Aims: The main cause of low back pain is the intervertebral disc (IVD) degeneration. Designing an effective disc regeneration strategy still remains a major challenge, especially for the lack of effective self-healing capacity. Understanding the properties of IVD cells in the degenerate microenvironment could help to develop in situ regeneration strategies. The objective of the present study was to investigate the ability of degenerate cells to respond to conditions they experience physiologically in their niche in vivo, namely the presence of the hypoxic environment and trophic factors. Main methods: Degenerate cells from IVD of patients operated for herniated disc were exposed to hypoxic priming and decellularized Wharton's jelly matrix (DWJM) as scaffold and trophic factors source for 48 h in culture. Cell response was evaluated in terms of cell viability, proliferation, cytoskeletal organization, migratory ability and expression of discogenic transcription factors (SOX9, TRPS1), hypoxia-inducible factor 1α (HIF-1α) and longevity transcription factor FOXO3a. The recruitment of HIF-1α at FOXO3a and SOX9 gene promoters was analyzed by Chromatin immunoprecipitation. Key findings: Degenerate IVD cells were able to re-acquire the discogenic phenotype, and to re-adapt to hypoxia after exposure to hypoxic priming and DWJM. We demonstrated for the first time that HIF-1α is specifically recruited at the promoter of SOX9 and FOXO3a which are crucial for IVD homeostasis and repair. Significance: These results open new avenues to engineer IVD by demonstrating that appropriate stimuli are able to dampen the degenerated IVD cell phenotype and to promote anabolic activity in cells which are constitutively characterized by poor reparative capacity.

Decellularized extracellular matrix-based scaffold and hypoxic priming: A promising combination to improve the phenotype of degenerate intervertebral disc cells

D'Agostino, Stefania
Investigation
;
Pozzobon, Michela
Data Curation
;
2022

Abstract

Aims: The main cause of low back pain is the intervertebral disc (IVD) degeneration. Designing an effective disc regeneration strategy still remains a major challenge, especially for the lack of effective self-healing capacity. Understanding the properties of IVD cells in the degenerate microenvironment could help to develop in situ regeneration strategies. The objective of the present study was to investigate the ability of degenerate cells to respond to conditions they experience physiologically in their niche in vivo, namely the presence of the hypoxic environment and trophic factors. Main methods: Degenerate cells from IVD of patients operated for herniated disc were exposed to hypoxic priming and decellularized Wharton's jelly matrix (DWJM) as scaffold and trophic factors source for 48 h in culture. Cell response was evaluated in terms of cell viability, proliferation, cytoskeletal organization, migratory ability and expression of discogenic transcription factors (SOX9, TRPS1), hypoxia-inducible factor 1α (HIF-1α) and longevity transcription factor FOXO3a. The recruitment of HIF-1α at FOXO3a and SOX9 gene promoters was analyzed by Chromatin immunoprecipitation. Key findings: Degenerate IVD cells were able to re-acquire the discogenic phenotype, and to re-adapt to hypoxia after exposure to hypoxic priming and DWJM. We demonstrated for the first time that HIF-1α is specifically recruited at the promoter of SOX9 and FOXO3a which are crucial for IVD homeostasis and repair. Significance: These results open new avenues to engineer IVD by demonstrating that appropriate stimuli are able to dampen the degenerated IVD cell phenotype and to promote anabolic activity in cells which are constitutively characterized by poor reparative capacity.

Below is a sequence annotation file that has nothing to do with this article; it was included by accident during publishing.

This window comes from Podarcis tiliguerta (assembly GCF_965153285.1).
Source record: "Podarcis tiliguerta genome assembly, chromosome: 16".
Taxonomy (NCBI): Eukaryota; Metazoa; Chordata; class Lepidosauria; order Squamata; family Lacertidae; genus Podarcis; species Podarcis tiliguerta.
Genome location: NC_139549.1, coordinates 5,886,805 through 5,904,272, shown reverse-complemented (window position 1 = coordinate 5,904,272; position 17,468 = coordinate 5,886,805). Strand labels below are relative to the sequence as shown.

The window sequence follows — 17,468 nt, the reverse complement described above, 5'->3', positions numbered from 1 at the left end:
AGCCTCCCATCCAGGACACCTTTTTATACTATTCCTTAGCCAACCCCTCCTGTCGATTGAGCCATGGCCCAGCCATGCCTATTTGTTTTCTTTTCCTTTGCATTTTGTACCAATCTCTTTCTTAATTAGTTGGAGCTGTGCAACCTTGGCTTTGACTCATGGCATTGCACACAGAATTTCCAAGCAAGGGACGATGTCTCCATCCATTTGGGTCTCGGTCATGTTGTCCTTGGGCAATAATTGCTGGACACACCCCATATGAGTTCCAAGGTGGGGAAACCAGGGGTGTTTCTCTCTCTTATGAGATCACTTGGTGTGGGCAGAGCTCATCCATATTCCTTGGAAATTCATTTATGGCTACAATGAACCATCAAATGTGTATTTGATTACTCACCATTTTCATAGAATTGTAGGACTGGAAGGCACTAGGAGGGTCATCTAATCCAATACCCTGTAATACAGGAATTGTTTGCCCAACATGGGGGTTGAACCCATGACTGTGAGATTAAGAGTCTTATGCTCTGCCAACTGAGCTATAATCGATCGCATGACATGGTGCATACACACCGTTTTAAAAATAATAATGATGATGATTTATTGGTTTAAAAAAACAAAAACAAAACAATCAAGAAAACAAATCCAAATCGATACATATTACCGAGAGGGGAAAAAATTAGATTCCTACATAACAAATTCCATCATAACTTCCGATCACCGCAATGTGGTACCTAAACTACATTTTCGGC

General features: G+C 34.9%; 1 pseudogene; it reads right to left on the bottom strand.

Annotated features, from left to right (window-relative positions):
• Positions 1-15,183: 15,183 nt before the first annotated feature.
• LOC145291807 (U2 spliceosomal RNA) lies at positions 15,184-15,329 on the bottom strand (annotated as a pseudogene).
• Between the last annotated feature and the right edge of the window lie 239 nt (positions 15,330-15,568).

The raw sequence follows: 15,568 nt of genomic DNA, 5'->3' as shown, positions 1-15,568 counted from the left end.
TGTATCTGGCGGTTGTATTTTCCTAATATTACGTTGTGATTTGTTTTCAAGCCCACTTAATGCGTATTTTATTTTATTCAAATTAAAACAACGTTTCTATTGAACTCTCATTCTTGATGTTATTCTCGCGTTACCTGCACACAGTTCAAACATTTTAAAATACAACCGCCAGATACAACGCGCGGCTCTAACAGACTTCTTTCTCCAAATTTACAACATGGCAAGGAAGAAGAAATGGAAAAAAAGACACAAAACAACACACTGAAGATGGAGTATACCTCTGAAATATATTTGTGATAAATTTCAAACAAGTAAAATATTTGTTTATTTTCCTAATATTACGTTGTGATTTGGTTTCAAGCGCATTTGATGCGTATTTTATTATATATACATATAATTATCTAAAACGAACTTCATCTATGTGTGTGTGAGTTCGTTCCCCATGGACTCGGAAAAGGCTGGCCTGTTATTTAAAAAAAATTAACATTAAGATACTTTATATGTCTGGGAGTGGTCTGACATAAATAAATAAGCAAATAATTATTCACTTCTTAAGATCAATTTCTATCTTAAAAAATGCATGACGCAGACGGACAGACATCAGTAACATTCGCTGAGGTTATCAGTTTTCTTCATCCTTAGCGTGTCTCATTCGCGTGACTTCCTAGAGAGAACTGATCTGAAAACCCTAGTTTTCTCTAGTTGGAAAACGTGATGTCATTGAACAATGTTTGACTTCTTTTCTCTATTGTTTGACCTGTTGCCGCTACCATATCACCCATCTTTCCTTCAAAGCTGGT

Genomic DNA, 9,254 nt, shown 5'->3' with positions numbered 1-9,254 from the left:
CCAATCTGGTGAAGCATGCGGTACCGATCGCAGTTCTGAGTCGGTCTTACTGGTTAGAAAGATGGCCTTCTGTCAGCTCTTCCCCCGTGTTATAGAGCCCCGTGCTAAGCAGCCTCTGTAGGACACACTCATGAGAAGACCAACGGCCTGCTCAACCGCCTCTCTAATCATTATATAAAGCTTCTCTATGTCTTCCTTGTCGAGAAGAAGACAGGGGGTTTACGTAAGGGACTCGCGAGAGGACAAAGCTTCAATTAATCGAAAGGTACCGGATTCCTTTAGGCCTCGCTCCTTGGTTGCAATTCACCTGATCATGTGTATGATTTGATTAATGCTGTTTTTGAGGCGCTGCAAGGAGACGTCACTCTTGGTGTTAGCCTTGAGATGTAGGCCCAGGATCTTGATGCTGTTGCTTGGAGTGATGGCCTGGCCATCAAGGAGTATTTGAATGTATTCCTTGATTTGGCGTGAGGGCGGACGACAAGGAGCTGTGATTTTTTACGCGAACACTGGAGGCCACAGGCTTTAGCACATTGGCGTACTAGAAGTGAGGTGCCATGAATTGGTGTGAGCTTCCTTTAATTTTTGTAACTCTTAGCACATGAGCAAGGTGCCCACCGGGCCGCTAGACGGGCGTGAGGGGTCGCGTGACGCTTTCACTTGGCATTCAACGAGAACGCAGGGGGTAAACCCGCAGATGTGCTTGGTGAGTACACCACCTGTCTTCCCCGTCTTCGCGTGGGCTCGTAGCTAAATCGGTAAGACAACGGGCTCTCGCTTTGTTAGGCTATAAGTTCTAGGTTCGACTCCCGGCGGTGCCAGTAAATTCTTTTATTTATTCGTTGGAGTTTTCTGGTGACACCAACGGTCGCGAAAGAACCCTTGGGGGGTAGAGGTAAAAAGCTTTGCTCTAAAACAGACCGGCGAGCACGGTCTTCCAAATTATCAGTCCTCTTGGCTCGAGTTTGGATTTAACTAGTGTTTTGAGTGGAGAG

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Utilizza questo identificativo per citare o creare un link a questo documento: http://hdl.handle.net/11577/3447425
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